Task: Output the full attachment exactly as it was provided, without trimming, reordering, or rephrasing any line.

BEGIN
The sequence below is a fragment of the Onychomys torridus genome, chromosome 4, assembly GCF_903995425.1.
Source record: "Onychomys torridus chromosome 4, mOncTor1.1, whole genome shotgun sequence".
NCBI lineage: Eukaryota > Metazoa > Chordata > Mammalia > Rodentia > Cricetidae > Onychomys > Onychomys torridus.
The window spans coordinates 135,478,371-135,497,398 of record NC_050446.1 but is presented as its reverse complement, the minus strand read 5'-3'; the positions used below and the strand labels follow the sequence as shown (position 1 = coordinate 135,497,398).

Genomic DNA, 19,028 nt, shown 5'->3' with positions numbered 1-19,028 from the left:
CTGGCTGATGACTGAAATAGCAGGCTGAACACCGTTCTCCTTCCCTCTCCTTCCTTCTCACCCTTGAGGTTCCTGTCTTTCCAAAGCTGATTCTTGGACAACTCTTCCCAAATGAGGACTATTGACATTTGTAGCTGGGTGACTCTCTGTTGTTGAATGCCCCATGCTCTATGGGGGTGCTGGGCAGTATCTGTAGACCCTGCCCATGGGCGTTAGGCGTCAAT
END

The sequence below is a fragment of the Onychomys torridus genome, chromosome 4, assembly GCF_903995425.1.
Source record: "Onychomys torridus chromosome 4, mOncTor1.1, whole genome shotgun sequence".
NCBI lineage: Eukaryota > Metazoa > Chordata > Mammalia > Rodentia > Cricetidae > Onychomys > Onychomys torridus.
The window spans coordinates 135,478,371-135,497,398 of record NC_050446.1 but is presented as its reverse complement, the minus strand read 5'-3'; the positions used below and the strand labels follow the sequence as shown (position 1 = coordinate 135,497,398).

Genomic DNA, 19,028 nt, shown 5'->3' with positions numbered 1-19,028 from the left:
CTGGCTGATGACTGAAATAGCAGGCTGAACACCGTTCTCCTTCCCTCTCCTTCCTTCTCACCCTTGAGGTTCCTGTCTTTCCAAAGCTGATTCTTGGACAACTCTTCCCAAATGAGGACTATTGACATTTGTAGCTGGGTGACTCTCTGTTGTTGAATGCCCCATGCTCTATGGGGGTGCTGGGCAGTATCTGTAGACCCTGCCCATGGGCGTTAGGCGTCAAT